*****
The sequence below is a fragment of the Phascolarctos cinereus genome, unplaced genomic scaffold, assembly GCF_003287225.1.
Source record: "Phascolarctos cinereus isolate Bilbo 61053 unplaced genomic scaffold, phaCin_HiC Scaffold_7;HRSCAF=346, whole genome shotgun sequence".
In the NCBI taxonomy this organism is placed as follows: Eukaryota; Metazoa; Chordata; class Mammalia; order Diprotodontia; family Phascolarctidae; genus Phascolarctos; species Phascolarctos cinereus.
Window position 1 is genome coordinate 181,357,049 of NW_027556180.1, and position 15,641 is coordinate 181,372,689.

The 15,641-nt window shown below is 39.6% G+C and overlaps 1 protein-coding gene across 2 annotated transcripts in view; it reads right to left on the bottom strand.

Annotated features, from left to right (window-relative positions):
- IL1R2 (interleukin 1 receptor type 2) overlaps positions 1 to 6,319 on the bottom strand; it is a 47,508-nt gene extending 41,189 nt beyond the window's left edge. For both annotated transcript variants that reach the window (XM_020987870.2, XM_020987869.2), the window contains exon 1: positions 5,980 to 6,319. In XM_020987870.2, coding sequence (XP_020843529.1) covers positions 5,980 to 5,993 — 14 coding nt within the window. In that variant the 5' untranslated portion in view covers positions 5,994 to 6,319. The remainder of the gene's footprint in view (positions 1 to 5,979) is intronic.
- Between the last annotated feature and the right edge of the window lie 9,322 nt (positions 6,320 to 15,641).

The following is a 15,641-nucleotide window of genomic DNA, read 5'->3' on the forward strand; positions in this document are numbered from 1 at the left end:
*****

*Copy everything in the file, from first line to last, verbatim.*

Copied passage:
The sequence below is a fragment of the Phascolarctos cinereus genome, unplaced genomic scaffold, assembly GCF_003287225.1.
Source record: "Phascolarctos cinereus isolate Bilbo 61053 unplaced genomic scaffold, phaCin_HiC Scaffold_7;HRSCAF=346, whole genome shotgun sequence".
In the NCBI taxonomy this organism is placed as follows: Eukaryota; Metazoa; Chordata; class Mammalia; order Diprotodontia; family Phascolarctidae; genus Phascolarctos; species Phascolarctos cinereus.
Window position 1 is genome coordinate 181,357,049 of NW_027556180.1, and position 15,641 is coordinate 181,372,689.

The 15,641-nt window shown below is 39.6% G+C and overlaps 1 protein-coding gene across 2 annotated transcripts in view; it reads right to left on the bottom strand.

Annotated features, from left to right (window-relative positions):
- IL1R2 (interleukin 1 receptor type 2) overlaps positions 1 to 6,319 on the bottom strand; it is a 47,508-nt gene extending 41,189 nt beyond the window's left edge. For both annotated transcript variants that reach the window (XM_020987870.2, XM_020987869.2), the window contains exon 1: positions 5,980 to 6,319. In XM_020987870.2, coding sequence (XP_020843529.1) covers positions 5,980 to 5,993 — 14 coding nt within the window. In that variant the 5' untranslated portion in view covers positions 5,994 to 6,319. The remainder of the gene's footprint in view (positions 1 to 5,979) is intronic.
- Between the last annotated feature and the right edge of the window lie 9,322 nt (positions 6,320 to 15,641).

The following is a 15,641-nucleotide window of genomic DNA, read 5'->3' on the forward strand; positions in this document are numbered from 1 at the left end: